Jesus and Muslims

By David Feddes

Christianity and Islam are the world’s top two religions in terms of numbers. More people call themselves Christians than any other religion, and Muslims are the second largest group. Numbers don’t prove truth, and many claiming to be Christians or Muslims have little commitment. Still, Christianity and Islam are the two most widespread faiths in the world today.

The way Christians and Muslims deal with each other is extremely important. The number of people involved is so huge, the feeling so strong, and the history of conflict so painful, that we need to find ways to talk together without attacking each other. Various confrontations and killings have occurred and continue to occur in various parts of the world. In view of so much hate and bloodshed, it is clearly foolish to provoke each other needlessly.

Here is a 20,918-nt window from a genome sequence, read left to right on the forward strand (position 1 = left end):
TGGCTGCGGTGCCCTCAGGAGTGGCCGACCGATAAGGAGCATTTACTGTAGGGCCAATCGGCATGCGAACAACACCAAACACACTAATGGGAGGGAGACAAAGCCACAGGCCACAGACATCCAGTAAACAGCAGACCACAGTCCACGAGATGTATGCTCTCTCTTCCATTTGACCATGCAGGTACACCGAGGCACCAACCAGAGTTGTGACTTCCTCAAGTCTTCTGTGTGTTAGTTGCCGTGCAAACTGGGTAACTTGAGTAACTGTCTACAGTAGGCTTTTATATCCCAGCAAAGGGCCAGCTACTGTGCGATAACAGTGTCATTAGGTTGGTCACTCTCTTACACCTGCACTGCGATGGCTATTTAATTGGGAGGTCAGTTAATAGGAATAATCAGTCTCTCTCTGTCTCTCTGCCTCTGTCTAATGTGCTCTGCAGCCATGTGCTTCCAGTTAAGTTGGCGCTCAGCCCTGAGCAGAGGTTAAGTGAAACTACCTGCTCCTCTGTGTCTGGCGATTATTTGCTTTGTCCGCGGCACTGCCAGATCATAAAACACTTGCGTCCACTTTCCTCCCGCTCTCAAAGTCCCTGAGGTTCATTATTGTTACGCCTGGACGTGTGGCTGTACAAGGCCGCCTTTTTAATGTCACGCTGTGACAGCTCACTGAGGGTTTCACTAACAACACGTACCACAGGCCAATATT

At the same time, it’s also foolish to ignore differences between Christianity and Islam. Some religious pluralists claim that all religions point to the same reality, that all religions are equally effective in helping humans relate to the spiritual realm, and that any differences don’t really matter. Pluralism tries to blend all religions into one new brew and pretend they’re essentially the same. But that doesn’t work. A pluralist isn’t faithful to Islam or to Christianity. I’m as eager as anyone for Christians and Muslims to get along better, but let’s not insult both Christians and Muslims by denying differences between the two faiths. Instead, let’s be honest about our differences, even as we take note of significant similarities.

Common Ground